A prominent quality of staged photography as a genre is that is often aesthetically pleasing. The beauty attracts our gaze and then reveals stories that are both subversive and ambiguous. The interplay between the beauty and the uncanny element of the image titillates our visual curiosity. A look at Maria Friberg’s work since the late 1990s until today shows that she is fully a master of this genre.
In her work Maria Friberg throws light on human life in relation to a larger situation, in which the powers of nature and culture are hard to bridle. In her latest pieces she gives artistic shape to these issues from a child’s perspective. The work Belonging (2010) shows a boy sitting on a mountain of brightly coloured toys. It is a portrait of the artist’s son and the enormous quantities of objects that he has already amassed at his young age. Reminiscent of the spirit of the American conceptual artist Barbara Kruger’s iconic work I shop therefore I am from 1987, Belonging gives an effective testimony of contemporary consumer society.
It is also by way of a child that Friberg presents the influence of technology on our lives in the series Duration (2012). On the floor in the gloomy and desolate room we see the silhouette of a figure sitting by himself in front of a laptop computer. In the background there are large windows and outside is a verdant summer landscape. The almost religious quality of the room seems to suggest that the moment in front of the computer has become a sacred part in our lives. The child in the picture seems to be in a hypnotic state and the sense of isolation and loneliness is apparent. At the same time the computer is an instrument of communication and it is probable that the child is interacting with friends through various social media. In another picture from the same series we are moved to a late 18th-century palace. Again we observe a child who is sitting on the floor in one end of a long passage. In the far end there is an adult – probably the child’s parent – who is also sitting on the floor. Although we cannot discern what they hold in their hands, their body postures suggest that they are absorbed by technology. Although they are physically close and although they both use means of mass communication they are – paradoxically – also both isolated on their own separate digital isles.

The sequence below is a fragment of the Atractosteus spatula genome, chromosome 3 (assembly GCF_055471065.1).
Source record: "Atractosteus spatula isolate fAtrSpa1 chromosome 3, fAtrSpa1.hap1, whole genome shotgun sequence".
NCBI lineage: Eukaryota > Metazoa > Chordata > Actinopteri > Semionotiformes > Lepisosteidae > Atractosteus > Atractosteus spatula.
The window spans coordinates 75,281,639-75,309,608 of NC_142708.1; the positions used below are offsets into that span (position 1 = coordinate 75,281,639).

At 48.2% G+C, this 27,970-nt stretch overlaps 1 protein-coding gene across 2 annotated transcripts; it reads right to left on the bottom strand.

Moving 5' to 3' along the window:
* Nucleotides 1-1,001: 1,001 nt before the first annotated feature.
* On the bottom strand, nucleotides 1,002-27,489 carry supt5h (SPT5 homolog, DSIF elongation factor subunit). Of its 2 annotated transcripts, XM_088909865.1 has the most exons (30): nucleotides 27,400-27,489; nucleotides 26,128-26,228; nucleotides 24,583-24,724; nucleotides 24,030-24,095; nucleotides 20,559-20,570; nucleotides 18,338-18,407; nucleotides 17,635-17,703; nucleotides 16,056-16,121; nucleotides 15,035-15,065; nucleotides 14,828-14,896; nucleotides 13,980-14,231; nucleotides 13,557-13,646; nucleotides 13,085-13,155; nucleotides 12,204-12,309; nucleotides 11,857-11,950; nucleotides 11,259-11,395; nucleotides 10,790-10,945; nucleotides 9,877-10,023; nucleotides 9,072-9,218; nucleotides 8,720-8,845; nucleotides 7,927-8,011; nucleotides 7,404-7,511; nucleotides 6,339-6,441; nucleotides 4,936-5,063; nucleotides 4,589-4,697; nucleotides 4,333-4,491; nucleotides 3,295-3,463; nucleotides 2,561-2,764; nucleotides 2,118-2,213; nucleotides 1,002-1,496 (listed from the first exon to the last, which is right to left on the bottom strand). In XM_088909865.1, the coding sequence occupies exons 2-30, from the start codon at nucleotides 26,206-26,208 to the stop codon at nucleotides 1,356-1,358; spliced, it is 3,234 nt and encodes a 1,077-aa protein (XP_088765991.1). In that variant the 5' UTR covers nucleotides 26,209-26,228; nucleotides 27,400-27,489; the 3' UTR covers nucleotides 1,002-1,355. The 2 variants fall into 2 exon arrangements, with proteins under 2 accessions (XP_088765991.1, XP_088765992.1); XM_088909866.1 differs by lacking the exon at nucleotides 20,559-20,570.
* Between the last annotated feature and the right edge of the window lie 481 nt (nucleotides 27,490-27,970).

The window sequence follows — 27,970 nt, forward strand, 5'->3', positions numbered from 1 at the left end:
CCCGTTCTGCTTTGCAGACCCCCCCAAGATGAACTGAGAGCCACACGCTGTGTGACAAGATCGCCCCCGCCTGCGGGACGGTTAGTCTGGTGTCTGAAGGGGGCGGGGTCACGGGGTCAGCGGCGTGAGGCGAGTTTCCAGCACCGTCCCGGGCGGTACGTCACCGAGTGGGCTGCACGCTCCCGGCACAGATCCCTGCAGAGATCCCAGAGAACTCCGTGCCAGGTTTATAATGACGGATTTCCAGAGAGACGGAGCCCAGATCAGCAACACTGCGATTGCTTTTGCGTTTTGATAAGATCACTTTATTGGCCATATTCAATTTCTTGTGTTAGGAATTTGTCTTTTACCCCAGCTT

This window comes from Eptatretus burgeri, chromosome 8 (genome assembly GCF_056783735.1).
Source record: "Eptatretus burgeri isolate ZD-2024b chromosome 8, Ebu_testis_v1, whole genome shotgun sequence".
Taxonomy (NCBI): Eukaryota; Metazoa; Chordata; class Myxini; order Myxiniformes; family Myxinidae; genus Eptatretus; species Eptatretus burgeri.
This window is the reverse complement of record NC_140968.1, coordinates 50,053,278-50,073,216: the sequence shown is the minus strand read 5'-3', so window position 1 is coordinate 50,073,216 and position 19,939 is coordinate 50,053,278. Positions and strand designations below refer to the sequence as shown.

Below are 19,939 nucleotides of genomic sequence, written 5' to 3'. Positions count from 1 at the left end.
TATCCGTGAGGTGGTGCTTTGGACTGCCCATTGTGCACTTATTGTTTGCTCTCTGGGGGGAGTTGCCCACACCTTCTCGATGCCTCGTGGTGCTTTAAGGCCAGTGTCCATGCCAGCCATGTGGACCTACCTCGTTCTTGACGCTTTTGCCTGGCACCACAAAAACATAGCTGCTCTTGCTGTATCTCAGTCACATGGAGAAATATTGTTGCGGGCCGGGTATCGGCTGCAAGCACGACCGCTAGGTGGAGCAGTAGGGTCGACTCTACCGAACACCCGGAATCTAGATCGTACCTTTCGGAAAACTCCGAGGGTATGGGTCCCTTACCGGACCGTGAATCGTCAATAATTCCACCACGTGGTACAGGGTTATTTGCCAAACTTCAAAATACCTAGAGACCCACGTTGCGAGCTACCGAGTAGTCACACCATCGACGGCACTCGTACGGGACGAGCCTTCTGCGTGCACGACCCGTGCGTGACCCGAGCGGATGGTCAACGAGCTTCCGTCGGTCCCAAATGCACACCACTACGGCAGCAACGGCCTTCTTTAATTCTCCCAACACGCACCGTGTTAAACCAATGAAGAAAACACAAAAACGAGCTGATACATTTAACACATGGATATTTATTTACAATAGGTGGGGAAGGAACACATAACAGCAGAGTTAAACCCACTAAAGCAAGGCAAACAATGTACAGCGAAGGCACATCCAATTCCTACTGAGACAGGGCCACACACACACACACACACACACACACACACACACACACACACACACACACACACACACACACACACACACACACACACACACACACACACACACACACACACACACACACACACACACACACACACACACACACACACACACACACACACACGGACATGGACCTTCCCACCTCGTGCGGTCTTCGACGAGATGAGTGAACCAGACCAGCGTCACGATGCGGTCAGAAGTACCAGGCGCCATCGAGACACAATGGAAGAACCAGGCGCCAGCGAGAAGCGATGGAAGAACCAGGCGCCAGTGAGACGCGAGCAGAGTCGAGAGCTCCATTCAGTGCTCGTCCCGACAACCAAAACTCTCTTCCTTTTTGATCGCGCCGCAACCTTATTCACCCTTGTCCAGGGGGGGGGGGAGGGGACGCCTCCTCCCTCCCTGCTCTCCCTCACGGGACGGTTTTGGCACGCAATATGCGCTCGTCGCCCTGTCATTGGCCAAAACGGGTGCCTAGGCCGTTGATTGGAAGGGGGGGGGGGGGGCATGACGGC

This kind of social commentary is characteristic of Maria Friberg’s art. Her staged photographs bring about stories about modern human existence in a world that defines us through consumption, paralyses us through endless possibilities and allows us to keep the illusion of being in power.
Duration 1 is both sad and sacred. In the light falling on the floor it looks as if the figure is worshipping. The window of reality has been exchanged for the window of the computer.